Authenticity in travel, taking in a culture on its own terms, has become an increasingly implausible endeavor, but it’s still a popular aspiration. Ostensibly brave and sophisticated travelers dream of vacationing like the locals; travel magazines cater to this dream by reporting on locales where there will be no foreigners, where you can sip your raki with, and like, the natives. These travelers want to be protected not necessarily from the scarier versions of a foreign land but from other tourists. (“Exclusive” escapes indeed.)
In Turkey, my home for more than a decade now, I still enjoy this form of voyeurism, too. The country is a place of many subcultures, one of which is rooted in coastal living, along the Aegean and Mediterranean. Turks from Istanbul have long migrated down the Aegean coast in the summer months, where many of them, both the wealthy and middle class, own homes. Here, unlike the stiffer, more conservative interior of Anatolia, the country’s laid-back Greek influence is evident: love for the heat, the sun, the sea, sitting outdoors around a table for hours, multiple generations of family eating meze and drinking beer or raki. More conservative families might seek out expensive Muslim-friendly resorts, “halal tourism” or “tesettur hotels,” where the dining options are free of alcohol and pork and private sections of beach are set aside for women.
I used to tell myself that I wasn’t afraid of earthquakes. Then, on April 21, 2013, at about eight-thirty in the evening, I was at my desk when everything began to move. Unfastened windows and doors opened and shut. Outside the front door, the heavy mirror that hangs by the elevator swung wildly back and forth. The building itself was groaning like an old wooden sailing ship caught in a storm. Should I run down the six flights of stairs, or should I stand inside a doorframe? I trusted the building to hold up even as I knew that I could be killed at any moment. Then blessed stillness and silence returned. Outside, sirens were wailing. I ran downstairs. On two landings, elderly neighbors were standing inside the steel frames of the service-elevator doors; they smiled as I passed. When I reached the lobby, Marcelo Ebrard and his wife, Rosalinda Bueso, were coming back inside from the sidewalk. Ebrard, who had just finished his six-year-term as mayor of the Distrito Federal, as Mexico City was then still called, was living in his brother’s apartment, on the fourth floor; he and Rosalinda were in their bathrobes.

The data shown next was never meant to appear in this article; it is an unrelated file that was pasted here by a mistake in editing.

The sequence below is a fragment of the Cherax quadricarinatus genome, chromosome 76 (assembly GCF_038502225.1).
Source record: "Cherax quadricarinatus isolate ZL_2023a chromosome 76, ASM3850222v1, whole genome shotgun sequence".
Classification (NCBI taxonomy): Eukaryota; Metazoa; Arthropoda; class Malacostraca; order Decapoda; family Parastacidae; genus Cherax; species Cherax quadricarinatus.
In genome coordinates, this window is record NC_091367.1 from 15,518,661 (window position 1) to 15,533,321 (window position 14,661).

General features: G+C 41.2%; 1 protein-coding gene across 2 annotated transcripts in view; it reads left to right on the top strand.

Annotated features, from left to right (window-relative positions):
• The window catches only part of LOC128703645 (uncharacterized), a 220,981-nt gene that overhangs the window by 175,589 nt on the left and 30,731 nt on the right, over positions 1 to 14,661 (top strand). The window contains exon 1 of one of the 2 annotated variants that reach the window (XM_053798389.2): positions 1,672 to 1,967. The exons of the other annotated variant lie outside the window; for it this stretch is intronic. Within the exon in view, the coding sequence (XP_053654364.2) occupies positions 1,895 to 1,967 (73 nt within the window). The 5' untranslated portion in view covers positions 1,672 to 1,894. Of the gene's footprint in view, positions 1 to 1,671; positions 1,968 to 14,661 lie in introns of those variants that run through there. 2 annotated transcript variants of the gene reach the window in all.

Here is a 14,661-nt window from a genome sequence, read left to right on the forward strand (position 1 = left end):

Ebrard had installed a seismograph in the lobby, which usually gave about a minute’s notice before a quake. In the past, the doorman had called up to warn us so that we could start running downstairs. Later, after Ebrard moved out, taking his seismograph with him, a city-wide alarm system, with eight thousand loudspeakers, was introduced. Ebrard and I had become friendly. I once asked him whether he thought our building was safe. “It should hold up,” he said. “But my advice is, don’t buy an apartment in the building.” There were more quakes later in 2013 and in 2014. My subletter, a young Parisian, told me that new pieces of the wall and ceiling had fallen off with each one, and that living there made him feel afraid.
If ever there was an English national literary treasure, he must be Edward Lear. In polls, including a recent one for National Poetry Day, The Owl and the Pussycat is often voted our favourite poem. Anyone who has ever doodled a limerick, of any tone or topic, pays homage to his genius. As well as timeless nonsense such as The Jumblies, there’s also his art – brilliantly studied paintings of exotic creatures in far-off lands; luminous desertscapes; antic sketches of men with birds in their beards – work that puts him in a class of his own as an important Victorian artist.